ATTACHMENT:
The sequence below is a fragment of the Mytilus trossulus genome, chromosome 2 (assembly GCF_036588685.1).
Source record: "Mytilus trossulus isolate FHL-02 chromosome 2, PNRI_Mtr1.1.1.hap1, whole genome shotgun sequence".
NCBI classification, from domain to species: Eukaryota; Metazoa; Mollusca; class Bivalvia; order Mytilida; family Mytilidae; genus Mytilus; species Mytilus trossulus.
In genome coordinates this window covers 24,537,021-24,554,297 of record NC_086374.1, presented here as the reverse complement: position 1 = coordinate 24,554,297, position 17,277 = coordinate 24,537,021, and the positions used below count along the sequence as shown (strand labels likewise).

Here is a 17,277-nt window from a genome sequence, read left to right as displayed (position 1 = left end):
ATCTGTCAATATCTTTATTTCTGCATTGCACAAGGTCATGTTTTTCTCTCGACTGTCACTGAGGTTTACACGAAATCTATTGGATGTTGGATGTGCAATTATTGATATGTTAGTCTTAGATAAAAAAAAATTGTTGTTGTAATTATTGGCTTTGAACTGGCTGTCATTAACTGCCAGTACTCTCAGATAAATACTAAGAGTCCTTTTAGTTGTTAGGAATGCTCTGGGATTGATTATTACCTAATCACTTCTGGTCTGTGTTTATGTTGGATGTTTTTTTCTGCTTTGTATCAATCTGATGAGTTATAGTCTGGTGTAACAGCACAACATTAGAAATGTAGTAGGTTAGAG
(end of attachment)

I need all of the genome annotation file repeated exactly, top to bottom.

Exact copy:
The sequence below is a fragment of the Mytilus trossulus genome, chromosome 2 (assembly GCF_036588685.1).
Source record: "Mytilus trossulus isolate FHL-02 chromosome 2, PNRI_Mtr1.1.1.hap1, whole genome shotgun sequence".
NCBI classification, from domain to species: Eukaryota; Metazoa; Mollusca; class Bivalvia; order Mytilida; family Mytilidae; genus Mytilus; species Mytilus trossulus.
In genome coordinates this window covers 24,537,021-24,554,297 of record NC_086374.1, presented here as the reverse complement: position 1 = coordinate 24,554,297, position 17,277 = coordinate 24,537,021, and the positions used below count along the sequence as shown (strand labels likewise).

Here is a 17,277-nt window from a genome sequence, read left to right as displayed (position 1 = left end):
ATCTGTCAATATCTTTATTTCTGCATTGCACAAGGTCATGTTTTTCTCTCGACTGTCACTGAGGTTTACACGAAATCTATTGGATGTTGGATGTGCAATTATTGATATGTTAGTCTTAGATAAAAAAAAATTGTTGTTGTAATTATTGGCTTTGAACTGGCTGTCATTAACTGCCAGTACTCTCAGATAAATACTAAGAGTCCTTTTAGTTGTTAGGAATGCTCTGGGATTGATTATTACCTAATCACTTCTGGTCTGTGTTTATGTTGGATGTTTTTTTCTGCTTTGTATCAATCTGATGAGTTATAGTCTGGTGTAACAGCACAACATTAGAAATGTAGTAGGTTAGAG